Tata slashes production at Sanand plant by 80%
After scaling back production of commercial vehicles and passenger cars, Tata Motors has now slashed production of the Nano. Production of the small car at the Sanand plant in Gujarat has been cut by over 80% to around 1,500 units a month to align with lower demand amid rising inventories. As a result, the company is now operating the plant four days per week on a single shift from a six-day work week earlier.
“Tata Motors has over 14,000 unsold Nano cars in stock in the factory, pipeline and dealers, while the total inventory of passenger cars stand at around 45,000 units,” a person aware of the matter told FE. Tata Motors sold sold 1,504 units of the Nano in January this year and 2,202 units in December last year, which is significantly lower than the monthly average of 6,500 units seen between April and November last year.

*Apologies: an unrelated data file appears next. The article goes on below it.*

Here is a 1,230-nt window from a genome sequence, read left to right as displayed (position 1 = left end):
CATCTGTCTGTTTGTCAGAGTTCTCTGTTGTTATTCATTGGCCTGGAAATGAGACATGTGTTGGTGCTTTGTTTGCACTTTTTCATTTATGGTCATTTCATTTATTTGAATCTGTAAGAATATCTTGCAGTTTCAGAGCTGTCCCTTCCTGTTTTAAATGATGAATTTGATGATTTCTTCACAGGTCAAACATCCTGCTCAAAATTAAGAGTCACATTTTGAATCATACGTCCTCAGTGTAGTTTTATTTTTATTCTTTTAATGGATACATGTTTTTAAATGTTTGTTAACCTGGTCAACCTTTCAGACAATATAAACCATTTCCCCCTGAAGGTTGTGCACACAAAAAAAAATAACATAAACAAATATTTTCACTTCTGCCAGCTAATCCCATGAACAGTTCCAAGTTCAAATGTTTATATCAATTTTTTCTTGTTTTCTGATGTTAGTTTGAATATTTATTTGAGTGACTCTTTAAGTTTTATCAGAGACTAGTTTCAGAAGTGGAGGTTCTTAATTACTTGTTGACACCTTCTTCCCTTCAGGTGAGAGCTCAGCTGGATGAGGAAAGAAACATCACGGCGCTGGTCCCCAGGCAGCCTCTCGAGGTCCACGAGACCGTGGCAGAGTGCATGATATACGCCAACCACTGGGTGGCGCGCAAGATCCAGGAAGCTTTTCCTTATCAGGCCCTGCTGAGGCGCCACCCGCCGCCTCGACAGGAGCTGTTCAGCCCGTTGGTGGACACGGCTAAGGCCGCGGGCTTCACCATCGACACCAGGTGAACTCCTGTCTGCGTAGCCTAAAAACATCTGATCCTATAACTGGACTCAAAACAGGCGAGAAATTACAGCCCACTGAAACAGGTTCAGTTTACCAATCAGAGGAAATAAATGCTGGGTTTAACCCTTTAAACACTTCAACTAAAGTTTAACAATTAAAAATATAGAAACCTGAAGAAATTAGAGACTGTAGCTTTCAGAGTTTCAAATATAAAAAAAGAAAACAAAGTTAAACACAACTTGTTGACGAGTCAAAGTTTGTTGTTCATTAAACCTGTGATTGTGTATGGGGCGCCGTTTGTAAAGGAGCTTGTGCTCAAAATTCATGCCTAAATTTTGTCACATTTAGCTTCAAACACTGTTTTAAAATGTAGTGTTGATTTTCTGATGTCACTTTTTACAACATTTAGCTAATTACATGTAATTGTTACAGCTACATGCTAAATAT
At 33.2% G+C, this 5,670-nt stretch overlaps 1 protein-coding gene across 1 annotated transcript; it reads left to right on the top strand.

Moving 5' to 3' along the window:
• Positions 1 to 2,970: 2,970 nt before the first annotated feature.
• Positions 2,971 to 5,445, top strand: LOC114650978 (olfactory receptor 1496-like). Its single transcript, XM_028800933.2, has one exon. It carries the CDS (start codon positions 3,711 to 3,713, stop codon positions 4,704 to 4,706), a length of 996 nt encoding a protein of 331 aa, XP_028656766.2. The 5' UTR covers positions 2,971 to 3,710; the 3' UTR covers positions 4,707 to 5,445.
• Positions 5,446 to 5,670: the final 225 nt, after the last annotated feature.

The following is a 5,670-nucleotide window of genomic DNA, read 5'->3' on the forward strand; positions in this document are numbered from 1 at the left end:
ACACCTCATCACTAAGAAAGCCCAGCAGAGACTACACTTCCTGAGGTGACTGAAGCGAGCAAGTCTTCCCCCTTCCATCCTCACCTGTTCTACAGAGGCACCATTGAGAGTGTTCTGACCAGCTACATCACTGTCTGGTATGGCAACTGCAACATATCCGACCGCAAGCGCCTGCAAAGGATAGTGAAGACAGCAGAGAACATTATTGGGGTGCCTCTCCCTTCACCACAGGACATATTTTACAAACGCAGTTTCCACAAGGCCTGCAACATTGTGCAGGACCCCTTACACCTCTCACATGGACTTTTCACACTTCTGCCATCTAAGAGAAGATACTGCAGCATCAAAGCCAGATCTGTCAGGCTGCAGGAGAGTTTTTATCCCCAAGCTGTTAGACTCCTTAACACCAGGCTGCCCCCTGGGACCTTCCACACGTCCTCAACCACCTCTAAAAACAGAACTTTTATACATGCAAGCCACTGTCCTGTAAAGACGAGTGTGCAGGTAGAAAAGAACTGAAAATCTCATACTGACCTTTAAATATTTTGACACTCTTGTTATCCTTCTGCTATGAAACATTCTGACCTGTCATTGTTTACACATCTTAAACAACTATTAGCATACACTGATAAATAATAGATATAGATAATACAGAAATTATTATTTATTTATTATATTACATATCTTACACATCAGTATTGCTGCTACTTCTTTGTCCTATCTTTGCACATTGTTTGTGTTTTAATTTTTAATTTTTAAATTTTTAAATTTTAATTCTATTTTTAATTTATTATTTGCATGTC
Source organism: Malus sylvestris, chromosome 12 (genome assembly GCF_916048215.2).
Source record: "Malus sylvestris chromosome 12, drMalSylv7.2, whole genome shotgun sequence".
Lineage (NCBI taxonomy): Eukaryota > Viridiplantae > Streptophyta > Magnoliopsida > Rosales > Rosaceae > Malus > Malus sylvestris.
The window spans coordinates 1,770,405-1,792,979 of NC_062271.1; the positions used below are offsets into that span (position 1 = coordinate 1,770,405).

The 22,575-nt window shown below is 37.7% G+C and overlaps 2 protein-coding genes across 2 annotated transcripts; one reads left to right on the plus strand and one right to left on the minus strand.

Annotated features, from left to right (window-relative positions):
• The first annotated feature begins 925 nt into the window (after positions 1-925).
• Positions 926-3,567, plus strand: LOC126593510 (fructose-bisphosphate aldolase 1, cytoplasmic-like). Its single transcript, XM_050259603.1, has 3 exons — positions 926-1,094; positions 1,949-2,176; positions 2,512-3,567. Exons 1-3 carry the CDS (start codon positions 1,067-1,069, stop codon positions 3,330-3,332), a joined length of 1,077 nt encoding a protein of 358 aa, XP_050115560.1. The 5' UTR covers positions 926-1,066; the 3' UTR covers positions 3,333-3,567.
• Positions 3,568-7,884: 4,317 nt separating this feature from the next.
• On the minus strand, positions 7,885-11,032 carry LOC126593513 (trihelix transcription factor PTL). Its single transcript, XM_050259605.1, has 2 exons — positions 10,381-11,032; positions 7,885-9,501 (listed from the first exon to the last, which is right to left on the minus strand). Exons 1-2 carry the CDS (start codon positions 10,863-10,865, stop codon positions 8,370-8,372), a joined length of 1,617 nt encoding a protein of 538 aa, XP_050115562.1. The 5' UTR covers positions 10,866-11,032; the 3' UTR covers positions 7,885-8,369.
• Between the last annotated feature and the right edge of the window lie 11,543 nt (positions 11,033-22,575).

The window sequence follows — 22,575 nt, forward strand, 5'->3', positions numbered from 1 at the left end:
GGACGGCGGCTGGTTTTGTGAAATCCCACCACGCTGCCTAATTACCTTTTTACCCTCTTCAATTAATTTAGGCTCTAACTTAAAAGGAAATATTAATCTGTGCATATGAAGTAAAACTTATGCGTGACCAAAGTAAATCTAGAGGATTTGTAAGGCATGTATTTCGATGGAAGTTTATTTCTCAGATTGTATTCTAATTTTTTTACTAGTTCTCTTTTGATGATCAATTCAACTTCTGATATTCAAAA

Asked about the development, a Tata Motors spokesperson said, “We are producing as per demand in the market, there is no use making more cars than that. I believe these are temporary phases and production will increase again.”
While the Nano has received accolades globally for its frugal engineering, sales at home has at best been erratic and far lower than the capacity of 2.5 lakh units a year at the Sanand plant (24,000 units per month). Tata Motors has tried multiple strategies to push sales of the Nano, such as attractive finance deals and a dedicated network of around 150 outlets in small towns, but the car has seen sales peak at only about 10,475 units in March last year, while the lowest point was 509 units in November 2010.
Low volumes for a car like the Nano is not good news for the company as such products make sense if volumes are high. The car, which was born on the plank that large masses driving two-wheelers would switch over to it, starts at a price point of R1.43 lakh.
Tata Motors’ problems do not end with the Nano.
Lower demand and increasing competition have led to production cuts of 20-30% across its utility vehicle, passenger car and medium & heavy commercial vehicle plants across the country. In fact, in mid-February Tata Motors and subsidiary TML Drivelines benched around 75% of its 5,500-odd temporary workers at the Jamshedpur plant after already witnessing five block closures this fiscal.